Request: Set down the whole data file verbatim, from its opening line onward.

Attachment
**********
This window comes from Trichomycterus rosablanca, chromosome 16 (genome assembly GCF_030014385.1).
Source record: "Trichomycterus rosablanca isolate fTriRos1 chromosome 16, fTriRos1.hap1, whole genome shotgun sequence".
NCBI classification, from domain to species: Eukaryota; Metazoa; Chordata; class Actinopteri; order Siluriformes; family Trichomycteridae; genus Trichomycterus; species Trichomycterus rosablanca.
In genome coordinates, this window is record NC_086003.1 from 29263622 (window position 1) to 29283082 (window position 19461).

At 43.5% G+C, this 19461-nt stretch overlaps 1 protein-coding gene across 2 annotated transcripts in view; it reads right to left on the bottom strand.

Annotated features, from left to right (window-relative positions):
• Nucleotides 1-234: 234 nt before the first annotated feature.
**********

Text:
This window comes from Trichomycterus rosablanca, chromosome 16 (genome assembly GCF_030014385.1).
Source record: "Trichomycterus rosablanca isolate fTriRos1 chromosome 16, fTriRos1.hap1, whole genome shotgun sequence".
NCBI classification, from domain to species: Eukaryota; Metazoa; Chordata; class Actinopteri; order Siluriformes; family Trichomycteridae; genus Trichomycterus; species Trichomycterus rosablanca.
In genome coordinates, this window is record NC_086003.1 from 29263622 (window position 1) to 29283082 (window position 19461).

At 43.5% G+C, this 19461-nt stretch overlaps 1 protein-coding gene across 2 annotated transcripts in view; it reads right to left on the bottom strand.

Annotated features, from left to right (window-relative positions):
• Nucleotides 1-234: 234 nt before the first annotated feature.